Well, that was certainly… something.
In all frankness, it felt very much like reading the screed of a 1980s British academic, who is quite erudite but also monomaniacal about a particular subject, in this case popular culture of primarily English extraction. Whether we’re reinterpreting Dickens through the (honestly valid) lens of pornography or skewering various obscure late 20th century BBC comedians, there is a lot to elicit the polite smile that betrays only the vaguest comprehension of what the writer is going on about. No wonder the book leads with chatter of Juggalos, the Little Shop Of Horrors and Mars Attacks before swerving hard into semi-famous Brits by way of Austin Powers: get the more recognizable bits out of the way first so that anyone who’s gotten this far is willing to just shrug and turn the pages for the sake of completion, no matter the perishingly narrow appeal of the subject matter near the end.
If I sound somewhat harsh, it’s likely because I still don’t understand the clown subplot, despite the chapter heading that promised to explain everything. Even more annoyingly, I was getting a distinctly Martin Amis vibe from the entire exercise, and if that’s your thing, then please, enjoy. It is not, alas, mine.
Which isn’t to say that Please Miss is without its merits. Grace E Lavery’s creative autobiography is absorbing, and often surprisingly empathetic. Her struggles as a trans woman coming to terms with her body and what it means to renounce her penis are gripping when presented frankly, as is her continuing engagement with her sexuality. I was less convinced by her attempts to psychoanalyze her upbringing and the people who raised her: there was something oddly glib about the presentation that was at odds with the openly messy expose of everything else about her life. And oh, the palpable desire to impress the reader was just… unnecessary. We get that you’re smart, Dr Lavery. But I would much rather hear about what you feel about your personal life journey than I would your learned dissection of The Old Curiosity Shop as Victorian porn, with a side trip through Edward Penishands.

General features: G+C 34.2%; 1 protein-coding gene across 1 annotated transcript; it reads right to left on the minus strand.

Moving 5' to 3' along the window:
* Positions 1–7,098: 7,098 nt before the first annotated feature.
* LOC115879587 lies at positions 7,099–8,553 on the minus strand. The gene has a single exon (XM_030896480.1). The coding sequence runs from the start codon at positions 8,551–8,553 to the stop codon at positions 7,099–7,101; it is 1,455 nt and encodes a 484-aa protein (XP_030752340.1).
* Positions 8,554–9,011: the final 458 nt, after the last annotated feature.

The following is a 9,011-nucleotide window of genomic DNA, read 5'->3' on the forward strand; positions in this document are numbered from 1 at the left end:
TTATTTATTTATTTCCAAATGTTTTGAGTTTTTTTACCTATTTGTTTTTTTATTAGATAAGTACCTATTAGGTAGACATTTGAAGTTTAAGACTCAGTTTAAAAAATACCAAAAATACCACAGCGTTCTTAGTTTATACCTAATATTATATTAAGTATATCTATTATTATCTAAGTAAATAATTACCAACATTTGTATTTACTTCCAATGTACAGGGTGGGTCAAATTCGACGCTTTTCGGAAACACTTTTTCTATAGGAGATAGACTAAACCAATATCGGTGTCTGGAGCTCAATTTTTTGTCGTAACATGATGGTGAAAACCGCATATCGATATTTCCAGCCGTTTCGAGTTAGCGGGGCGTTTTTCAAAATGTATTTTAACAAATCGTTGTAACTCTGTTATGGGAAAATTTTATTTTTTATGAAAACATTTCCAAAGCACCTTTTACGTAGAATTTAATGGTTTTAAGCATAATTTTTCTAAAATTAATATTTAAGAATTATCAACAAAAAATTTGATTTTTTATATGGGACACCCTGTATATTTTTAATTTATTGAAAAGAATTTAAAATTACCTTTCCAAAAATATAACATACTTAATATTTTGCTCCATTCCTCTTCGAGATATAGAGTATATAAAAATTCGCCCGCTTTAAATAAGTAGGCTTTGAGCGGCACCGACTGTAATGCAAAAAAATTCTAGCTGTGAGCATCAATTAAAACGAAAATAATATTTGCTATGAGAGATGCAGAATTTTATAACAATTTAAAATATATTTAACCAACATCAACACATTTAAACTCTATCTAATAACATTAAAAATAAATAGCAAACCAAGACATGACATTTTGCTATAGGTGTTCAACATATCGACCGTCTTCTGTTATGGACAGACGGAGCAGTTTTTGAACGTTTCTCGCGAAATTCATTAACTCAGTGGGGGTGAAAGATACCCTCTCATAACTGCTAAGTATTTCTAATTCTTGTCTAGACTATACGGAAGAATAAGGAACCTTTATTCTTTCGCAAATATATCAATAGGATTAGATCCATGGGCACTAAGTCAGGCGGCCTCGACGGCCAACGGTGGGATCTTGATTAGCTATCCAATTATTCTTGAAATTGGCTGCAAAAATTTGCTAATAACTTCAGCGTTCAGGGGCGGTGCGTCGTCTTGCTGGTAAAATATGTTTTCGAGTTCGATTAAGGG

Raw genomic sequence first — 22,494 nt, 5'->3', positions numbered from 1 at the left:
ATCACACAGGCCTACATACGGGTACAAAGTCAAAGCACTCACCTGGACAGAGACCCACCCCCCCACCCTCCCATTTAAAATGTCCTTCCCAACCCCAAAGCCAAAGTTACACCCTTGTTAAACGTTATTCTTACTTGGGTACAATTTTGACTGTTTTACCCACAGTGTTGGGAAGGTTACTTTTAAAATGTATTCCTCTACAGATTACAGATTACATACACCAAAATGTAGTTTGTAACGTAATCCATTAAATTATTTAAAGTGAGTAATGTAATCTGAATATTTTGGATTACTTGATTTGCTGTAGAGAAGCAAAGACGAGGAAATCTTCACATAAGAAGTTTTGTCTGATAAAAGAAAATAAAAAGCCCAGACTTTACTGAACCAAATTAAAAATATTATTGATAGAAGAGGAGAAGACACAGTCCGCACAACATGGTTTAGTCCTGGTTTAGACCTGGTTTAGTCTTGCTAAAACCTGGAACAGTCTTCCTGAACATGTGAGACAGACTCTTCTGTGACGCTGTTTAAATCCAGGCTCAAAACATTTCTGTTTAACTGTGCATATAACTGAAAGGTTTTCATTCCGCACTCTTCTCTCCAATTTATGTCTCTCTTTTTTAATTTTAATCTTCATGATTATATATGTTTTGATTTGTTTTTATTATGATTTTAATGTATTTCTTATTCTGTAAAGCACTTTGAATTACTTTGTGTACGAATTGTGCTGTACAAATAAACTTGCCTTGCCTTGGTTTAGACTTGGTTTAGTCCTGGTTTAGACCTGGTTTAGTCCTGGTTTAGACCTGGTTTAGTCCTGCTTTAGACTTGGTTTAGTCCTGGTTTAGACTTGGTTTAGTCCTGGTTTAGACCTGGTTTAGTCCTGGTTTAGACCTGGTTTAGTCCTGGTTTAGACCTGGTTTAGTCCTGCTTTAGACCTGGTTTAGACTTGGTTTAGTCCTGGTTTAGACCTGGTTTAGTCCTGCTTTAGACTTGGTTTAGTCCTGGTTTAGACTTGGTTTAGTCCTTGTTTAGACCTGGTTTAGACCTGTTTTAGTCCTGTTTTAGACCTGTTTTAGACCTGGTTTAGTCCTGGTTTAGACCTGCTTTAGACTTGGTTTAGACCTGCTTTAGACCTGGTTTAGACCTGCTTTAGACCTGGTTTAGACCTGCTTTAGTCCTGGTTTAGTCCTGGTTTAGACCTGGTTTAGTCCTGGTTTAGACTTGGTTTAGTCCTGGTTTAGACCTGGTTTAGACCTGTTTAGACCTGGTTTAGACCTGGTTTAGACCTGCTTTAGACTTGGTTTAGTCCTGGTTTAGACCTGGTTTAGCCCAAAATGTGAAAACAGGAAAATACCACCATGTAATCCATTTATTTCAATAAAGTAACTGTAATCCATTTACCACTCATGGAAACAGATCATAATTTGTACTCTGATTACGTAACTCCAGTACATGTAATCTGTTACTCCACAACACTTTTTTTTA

Yeah, I value sincerity over intellectual razzle-dazzle, in large part due to the fact that something truly thoughtful doesn’t need all that shyster-adjacent frippery. There’s definitely value in this exercise tho, even if parts of it made for slow or even painful going. I guess I’m not a fan of the kind of fabulism that was liberally applied here, which felt a bit like an easy dodge when wanting to vent spleen or avoid acknowledging things best taken to therapy. The honest accounting bits were nice, tho.
Please Miss: A Heartbreaking Work of Staggering Penis by Grace E. Lavery was published February 8 2022 by Seal Press and is available from all good booksellers, including